by Melissa Stewart
Narrative nonfiction. The words have a nice ring to them, don’t they?
Expository nonfiction? Not so much.
Rhymes with gory, purgatory, derogatory, lavatory. Gesh, it’s no wonder expository nonfiction gets a bad rap. And yet, plenty of great nonfiction for kids is expository. Its main purpose is to explain, describe, or inform.
As far as I’m concerned, this is a golden moment for expository nonfiction because, in recent years, it’s gone through an exciting transformation. Once upon a time, it was boring and stodgy and matter-of-fact, but today’s nonfiction books MUST delight as well as inform young readers, and authors are working hard to do just that. The expository books we’re creating feature engaging text, often with a strong voice, as well as dynamic art and design.
Here are ten of my recent favorites:
- A Black Hole Is Not a Hole by Carolyn Cinami DeCristofano
- Bone by Bone: Comparing Animal Skeletons by Sarah Levine
- Born in the Wild: Baby Mammals and Their Parents by Lita Judge
- Bugged: How Insects Changed the World by Sarah Albee
- Creature Features by Steve Jenkins & Robin Page
- Feathers: Not Just for Flying by Melissa Stewart
- Frogs by Nic Bishop
- Look Up! Bird-Watching in Your Own Backyard by Annette LeBlanc Cate
- Neo Leo by Gene Barretta
- Tiny Creatures: The Invisible World of Microbes by Nicola Davies
There is also a second kind of expository nonfiction books. Some people call them data books. I prefer to call them fast-fact books to distinguish them from the facts-plus books listed above.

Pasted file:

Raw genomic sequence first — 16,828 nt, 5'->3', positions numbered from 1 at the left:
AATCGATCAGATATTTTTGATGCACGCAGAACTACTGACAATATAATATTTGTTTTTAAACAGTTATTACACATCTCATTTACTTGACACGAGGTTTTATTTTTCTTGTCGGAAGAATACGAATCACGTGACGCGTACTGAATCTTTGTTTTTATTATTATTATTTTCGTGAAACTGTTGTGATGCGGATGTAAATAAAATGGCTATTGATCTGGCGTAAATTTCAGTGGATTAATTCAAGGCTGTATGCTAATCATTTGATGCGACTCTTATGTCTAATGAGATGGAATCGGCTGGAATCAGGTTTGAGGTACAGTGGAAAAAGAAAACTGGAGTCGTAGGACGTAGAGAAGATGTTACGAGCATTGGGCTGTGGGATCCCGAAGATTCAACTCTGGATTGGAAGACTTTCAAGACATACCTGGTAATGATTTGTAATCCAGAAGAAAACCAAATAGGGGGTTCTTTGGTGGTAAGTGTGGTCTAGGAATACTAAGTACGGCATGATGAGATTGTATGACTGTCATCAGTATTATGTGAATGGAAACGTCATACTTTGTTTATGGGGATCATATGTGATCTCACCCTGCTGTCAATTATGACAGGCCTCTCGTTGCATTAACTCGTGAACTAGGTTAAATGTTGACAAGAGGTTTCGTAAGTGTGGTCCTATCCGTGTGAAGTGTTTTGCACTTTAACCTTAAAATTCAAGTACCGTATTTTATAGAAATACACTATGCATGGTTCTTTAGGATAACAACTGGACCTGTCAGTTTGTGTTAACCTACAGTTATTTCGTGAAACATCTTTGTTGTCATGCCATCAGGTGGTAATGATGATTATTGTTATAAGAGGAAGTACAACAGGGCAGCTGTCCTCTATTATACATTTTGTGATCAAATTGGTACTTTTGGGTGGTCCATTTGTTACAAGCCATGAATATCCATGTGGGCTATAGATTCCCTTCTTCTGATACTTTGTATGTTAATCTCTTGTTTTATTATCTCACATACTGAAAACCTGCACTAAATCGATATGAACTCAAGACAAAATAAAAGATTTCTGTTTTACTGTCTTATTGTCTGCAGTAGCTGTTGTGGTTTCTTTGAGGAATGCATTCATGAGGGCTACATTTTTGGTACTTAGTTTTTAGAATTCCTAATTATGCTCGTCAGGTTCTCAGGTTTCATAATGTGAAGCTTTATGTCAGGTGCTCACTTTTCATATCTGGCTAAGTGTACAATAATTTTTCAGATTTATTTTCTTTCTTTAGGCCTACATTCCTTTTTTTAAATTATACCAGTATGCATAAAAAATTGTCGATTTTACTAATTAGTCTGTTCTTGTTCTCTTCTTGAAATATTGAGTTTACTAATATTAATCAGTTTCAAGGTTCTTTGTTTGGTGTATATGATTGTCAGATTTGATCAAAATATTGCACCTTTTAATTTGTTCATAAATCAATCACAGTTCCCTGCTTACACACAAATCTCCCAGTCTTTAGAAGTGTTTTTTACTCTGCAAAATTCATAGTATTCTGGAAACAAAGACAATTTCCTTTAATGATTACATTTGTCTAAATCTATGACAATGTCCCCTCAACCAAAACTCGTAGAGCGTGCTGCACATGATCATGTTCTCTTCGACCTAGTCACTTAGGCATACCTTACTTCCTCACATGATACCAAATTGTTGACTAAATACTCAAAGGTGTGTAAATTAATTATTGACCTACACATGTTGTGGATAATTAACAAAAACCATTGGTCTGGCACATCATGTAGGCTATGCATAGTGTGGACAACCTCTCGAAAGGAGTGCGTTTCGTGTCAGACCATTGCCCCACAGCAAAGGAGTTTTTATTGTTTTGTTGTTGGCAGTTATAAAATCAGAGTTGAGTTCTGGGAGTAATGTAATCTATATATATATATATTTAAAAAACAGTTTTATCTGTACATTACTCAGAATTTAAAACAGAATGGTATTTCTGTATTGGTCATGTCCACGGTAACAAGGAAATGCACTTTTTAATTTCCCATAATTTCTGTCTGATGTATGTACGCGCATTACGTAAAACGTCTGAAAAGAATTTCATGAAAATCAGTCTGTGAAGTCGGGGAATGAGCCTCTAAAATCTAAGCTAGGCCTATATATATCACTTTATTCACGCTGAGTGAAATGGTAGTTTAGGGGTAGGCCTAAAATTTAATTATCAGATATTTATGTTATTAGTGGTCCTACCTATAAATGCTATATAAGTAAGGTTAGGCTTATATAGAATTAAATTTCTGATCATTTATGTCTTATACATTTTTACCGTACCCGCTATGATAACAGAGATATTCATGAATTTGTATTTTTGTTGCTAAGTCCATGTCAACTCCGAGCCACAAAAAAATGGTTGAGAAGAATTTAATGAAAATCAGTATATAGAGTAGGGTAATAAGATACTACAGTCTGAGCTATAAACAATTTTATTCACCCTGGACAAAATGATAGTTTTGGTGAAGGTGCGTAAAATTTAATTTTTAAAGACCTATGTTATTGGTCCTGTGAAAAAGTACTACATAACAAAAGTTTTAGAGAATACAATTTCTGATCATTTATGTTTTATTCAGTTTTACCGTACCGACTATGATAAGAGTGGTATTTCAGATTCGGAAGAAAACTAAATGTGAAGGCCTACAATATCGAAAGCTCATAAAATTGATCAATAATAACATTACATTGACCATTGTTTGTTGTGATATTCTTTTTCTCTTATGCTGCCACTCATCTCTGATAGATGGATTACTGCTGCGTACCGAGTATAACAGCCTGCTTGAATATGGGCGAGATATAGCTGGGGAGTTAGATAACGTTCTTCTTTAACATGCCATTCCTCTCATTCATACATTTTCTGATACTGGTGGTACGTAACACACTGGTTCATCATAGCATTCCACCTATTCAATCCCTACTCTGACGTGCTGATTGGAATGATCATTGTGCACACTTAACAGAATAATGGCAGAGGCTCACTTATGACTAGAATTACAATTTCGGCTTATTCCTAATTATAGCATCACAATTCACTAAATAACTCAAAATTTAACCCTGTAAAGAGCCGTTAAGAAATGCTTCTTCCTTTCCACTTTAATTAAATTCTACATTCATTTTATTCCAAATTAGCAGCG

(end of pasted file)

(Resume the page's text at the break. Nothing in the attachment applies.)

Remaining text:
Facts-plus books focus on facts as well as overarching ideas. In other words, they present facts and explain them. Fast-fact books focus on sharing cool facts. Period. They inform, and that’s all. Examples include The Guinness Book of World Records and The Time for Kids Big Book of Why. These are the concise, fact-filled books that groups of boys love to read together and discuss.
Some people don’t have a very high opinion of fast-fact books, and to be sure, they don’t build reading stamina or critical thinking skills. BUT they do entice many reluctant readers to pick up a book, and IMHO that alone makes them worthwhile.
Why do students need to be exposed to a diverse array of expository texts? Because it’s the style of nonfiction they’ll be asked to write most frequently throughout their school years and in their future jobs. Whether they’re working on a report, a thesis, a business proposal, or even a company newsletter, they’ll need to know how to summarize information and synthesize ideas in a way that is clear, logical, and interesting to their readers. Today’s expository children’s books make ideal mentor texts for modeling these skills.